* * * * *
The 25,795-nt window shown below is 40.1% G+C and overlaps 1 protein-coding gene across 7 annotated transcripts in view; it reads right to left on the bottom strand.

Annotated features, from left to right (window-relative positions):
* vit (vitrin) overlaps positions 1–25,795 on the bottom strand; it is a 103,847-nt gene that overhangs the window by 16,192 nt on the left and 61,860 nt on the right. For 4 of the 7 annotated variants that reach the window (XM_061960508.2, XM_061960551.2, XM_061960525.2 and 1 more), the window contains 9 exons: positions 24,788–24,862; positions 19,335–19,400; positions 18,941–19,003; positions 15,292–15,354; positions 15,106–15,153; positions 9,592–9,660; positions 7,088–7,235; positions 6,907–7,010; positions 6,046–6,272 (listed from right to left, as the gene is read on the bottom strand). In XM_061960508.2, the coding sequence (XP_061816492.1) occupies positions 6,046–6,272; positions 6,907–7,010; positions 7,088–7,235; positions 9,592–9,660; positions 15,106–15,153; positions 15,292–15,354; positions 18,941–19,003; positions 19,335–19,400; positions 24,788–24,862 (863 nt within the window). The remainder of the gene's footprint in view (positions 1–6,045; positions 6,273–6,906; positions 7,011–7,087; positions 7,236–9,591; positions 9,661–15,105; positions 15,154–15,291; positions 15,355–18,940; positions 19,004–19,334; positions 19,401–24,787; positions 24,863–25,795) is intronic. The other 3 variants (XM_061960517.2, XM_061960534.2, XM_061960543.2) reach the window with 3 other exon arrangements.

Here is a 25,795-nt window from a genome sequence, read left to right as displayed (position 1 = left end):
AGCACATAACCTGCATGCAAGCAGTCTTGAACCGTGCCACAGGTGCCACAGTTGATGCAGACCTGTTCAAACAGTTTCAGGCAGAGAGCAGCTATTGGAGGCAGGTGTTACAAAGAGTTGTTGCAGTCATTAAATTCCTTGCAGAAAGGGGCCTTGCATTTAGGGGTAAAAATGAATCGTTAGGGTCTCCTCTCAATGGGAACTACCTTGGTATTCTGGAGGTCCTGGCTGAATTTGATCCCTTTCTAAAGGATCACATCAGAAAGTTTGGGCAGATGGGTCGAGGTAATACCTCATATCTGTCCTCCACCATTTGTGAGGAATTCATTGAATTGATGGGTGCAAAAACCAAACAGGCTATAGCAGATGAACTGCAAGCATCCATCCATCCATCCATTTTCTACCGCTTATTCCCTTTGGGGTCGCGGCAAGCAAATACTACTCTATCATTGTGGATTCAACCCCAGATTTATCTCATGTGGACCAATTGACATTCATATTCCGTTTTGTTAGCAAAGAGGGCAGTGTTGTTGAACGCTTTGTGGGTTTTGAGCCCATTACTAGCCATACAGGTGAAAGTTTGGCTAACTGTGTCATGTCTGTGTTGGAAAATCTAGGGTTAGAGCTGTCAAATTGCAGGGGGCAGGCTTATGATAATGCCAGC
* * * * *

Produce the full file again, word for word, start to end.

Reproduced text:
The 25,795-nt window shown below is 40.1% G+C and overlaps 1 protein-coding gene across 7 annotated transcripts in view; it reads right to left on the bottom strand.

Annotated features, from left to right (window-relative positions):
* vit (vitrin) overlaps positions 1–25,795 on the bottom strand; it is a 103,847-nt gene that overhangs the window by 16,192 nt on the left and 61,860 nt on the right. For 4 of the 7 annotated variants that reach the window (XM_061960508.2, XM_061960551.2, XM_061960525.2 and 1 more), the window contains 9 exons: positions 24,788–24,862; positions 19,335–19,400; positions 18,941–19,003; positions 15,292–15,354; positions 15,106–15,153; positions 9,592–9,660; positions 7,088–7,235; positions 6,907–7,010; positions 6,046–6,272 (listed from right to left, as the gene is read on the bottom strand). In XM_061960508.2, the coding sequence (XP_061816492.1) occupies positions 6,046–6,272; positions 6,907–7,010; positions 7,088–7,235; positions 9,592–9,660; positions 15,106–15,153; positions 15,292–15,354; positions 18,941–19,003; positions 19,335–19,400; positions 24,788–24,862 (863 nt within the window). The remainder of the gene's footprint in view (positions 1–6,045; positions 6,273–6,906; positions 7,011–7,087; positions 7,236–9,591; positions 9,661–15,105; positions 15,154–15,291; positions 15,355–18,940; positions 19,004–19,334; positions 19,401–24,787; positions 24,863–25,795) is intronic. The other 3 variants (XM_061960517.2, XM_061960534.2, XM_061960543.2) reach the window with 3 other exon arrangements.

Here is a 25,795-nt window from a genome sequence, read left to right as displayed (position 1 = left end):
AGCACATAACCTGCATGCAAGCAGTCTTGAACCGTGCCACAGGTGCCACAGTTGATGCAGACCTGTTCAAACAGTTTCAGGCAGAGAGCAGCTATTGGAGGCAGGTGTTACAAAGAGTTGTTGCAGTCATTAAATTCCTTGCAGAAAGGGGCCTTGCATTTAGGGGTAAAAATGAATCGTTAGGGTCTCCTCTCAATGGGAACTACCTTGGTATTCTGGAGGTCCTGGCTGAATTTGATCCCTTTCTAAAGGATCACATCAGAAAGTTTGGGCAGATGGGTCGAGGTAATACCTCATATCTGTCCTCCACCATTTGTGAGGAATTCATTGAATTGATGGGTGCAAAAACCAAACAGGCTATAGCAGATGAACTGCAAGCATCCATCCATCCATCCATTTTCTACCGCTTATTCCCTTTGGGGTCGCGGCAAGCAAATACTACTCTATCATTGTGGATTCAACCCCAGATTTATCTCATGTGGACCAATTGACATTCATATTCCGTTTTGTTAGCAAAGAGGGCAGTGTTGTTGAACGCTTTGTGGGTTTTGAGCCCATTACTAGCCATACAGGTGAAAGTTTGGCTAACTGTGTCATGTCTGTGTTGGAAAATCTAGGGTTAGAGCTGTCAAATTGCAGGGGGCAGGCTTATGATAATGCCAGC